Over-the-Road Yacht Transport Regulation Compliance
Overland Yacht Transport by Road is a complicated matter due to the different laws that exist within each State for Oversize Loads. When it comes to the rules that apply to oversize loads each individual State dictates the need for front and rear escorts and police escorts. Other common restrictions include the times of day and night and days of the week truckers are allowed to travel on State Highways and Interstates. Each State also has different restrictions for a variety of State and National Holidays that vary greatly.States issue Limited Permits for each individual trip that contain so many restrictions that many companies need a lawyer to legally decipher. To further compound the complexity; each State’s permits are written in varying formats; plus the requirements for even neighboring States can be contradictory as far as the restricts applied to each transport depending on height, width, length, and weight.
States issue Limited Permits for each individual trip that contain numerous detailed restrictions; so many limitations that many companies need a legal team to properly decipher some regulations. To further compound the complexity, each State’s permits are written in varying formats and often the requirements for even neighboring States can be contradictory depending on the height, width, length, and weight of a boat.
The cost of each permit varies greatly from State-to-State and even the effective time period for the permit also varies making logistical planning for Yacht Transport by Road very intricate to a company’s experience with every State. These laws and regulations are also constantly changing. For example; Florida just recently placed into effect that boats measuring over 14’6” must now have a route survey done prior to a permits issue. Prior to this change, the requirement was set as 16’. A route survey means that an escort car must drive the route alone with a high pole set 6” above the requested load’s height. This means that a boat hauler would need to first load the boat; then next take an exact measurement and before having a route survey done prior to obtaining a permit and starting his trip. Needless to say, this adds tremendous pressure to always plan ahead to hopefully avoid the extra cost of any downtime while route surveys are performed.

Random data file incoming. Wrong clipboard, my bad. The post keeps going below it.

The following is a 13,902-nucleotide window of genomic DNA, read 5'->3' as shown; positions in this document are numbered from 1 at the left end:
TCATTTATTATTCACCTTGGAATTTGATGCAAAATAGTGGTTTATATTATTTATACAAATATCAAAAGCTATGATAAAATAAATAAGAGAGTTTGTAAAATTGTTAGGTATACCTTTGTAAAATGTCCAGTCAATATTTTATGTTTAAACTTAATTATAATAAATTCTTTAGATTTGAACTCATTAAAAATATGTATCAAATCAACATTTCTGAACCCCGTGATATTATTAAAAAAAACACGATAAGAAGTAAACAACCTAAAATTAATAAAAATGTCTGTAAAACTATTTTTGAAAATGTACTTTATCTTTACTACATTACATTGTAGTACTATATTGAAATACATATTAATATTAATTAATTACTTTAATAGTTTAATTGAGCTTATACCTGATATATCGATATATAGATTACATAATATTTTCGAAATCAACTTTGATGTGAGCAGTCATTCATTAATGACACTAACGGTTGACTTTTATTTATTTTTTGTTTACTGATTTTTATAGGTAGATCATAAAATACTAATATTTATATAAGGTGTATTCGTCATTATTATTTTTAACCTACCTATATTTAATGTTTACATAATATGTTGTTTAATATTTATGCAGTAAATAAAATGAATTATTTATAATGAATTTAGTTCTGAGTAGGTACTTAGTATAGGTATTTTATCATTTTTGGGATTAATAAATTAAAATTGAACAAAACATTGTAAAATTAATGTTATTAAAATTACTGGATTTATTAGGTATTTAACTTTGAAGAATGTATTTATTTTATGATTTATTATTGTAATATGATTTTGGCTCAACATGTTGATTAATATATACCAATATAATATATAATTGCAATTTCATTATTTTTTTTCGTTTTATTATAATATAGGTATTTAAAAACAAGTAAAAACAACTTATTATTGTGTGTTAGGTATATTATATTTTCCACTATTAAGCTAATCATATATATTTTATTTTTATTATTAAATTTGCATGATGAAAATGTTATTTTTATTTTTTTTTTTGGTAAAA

Detours are common to all oversize loads and can add 100’s of miles to any trip due to road construction or overpasses that limit the safe passage due to height, width, length, and weight. In most States interstate travel only requires one rear escort, but many detours take oversized boats onto 2-lane highways that require both front and rear escorts. These detours are especially troubling because they may be in the middle of a State and only last for 30 miles, but with the need for an extra escort companies must account for a full days escort services. This scenario can occur repeatedly over many States causing up to 25% more in miles traveled and greatly increase the overall cost of boat trucking.
Weekend and Holiday restrictions vary greatly from State-to-State and can also cause many lost days on the road. Thanksgiving, for instance, restricts oversize loads in some States for 4 plus days whereas in others on 1. In addition, some states allow Sunday travel while others don’t; Florida allows travel on Saturday and Sunday until 12 noon EST while neighboring Alabama allows Saturday travel from sunup to sundown, but no Sunday travel. Likewise, Alabama requires two escorts for front and rear for any boat over 12’ wide; even on interstates; whereas Florida only requires a single rear escort for boats up to 14’ wide.
This is just the tip of the iceberg when it comes to trucking complexities for oversize boats. California restricts the maximum distance from rear axle to kingpin as an example of some other infinitesimal restrictions that one must first navigate with each States DOT prior to cranking their truck and navigating the highways throughout US and Canada. Connecticut requires double State Trooper escort throughout the State; Cape Cod requires the same coming off of the Island; the list of complexities goes on-and-on and only an experienced transporter can navigate these laws to keep their trucks moving on a legal basis. The honest truth is that many if not most transporters run illegally to cut cost on each load. In doing so; by cutting corners; they VOID THEIR INSURANCE COVERAGE putting your yacht at serious risk for damage without coverage.
Yacht Trucking is one of the few companies that transport boats by road throughout every State and Canada on a regular basis. We know the law and make sure that we abide by it to the letter which keeps your boat safe, legal and insured while being professionally loaded and driven to your destination. We are leaders the Boat Transport Industry and we set the standard for outstanding service that others follow.
For a frank and honest conversation about how to best transport your yacht legally and safely, please contact us today. We have the professional service you deserve.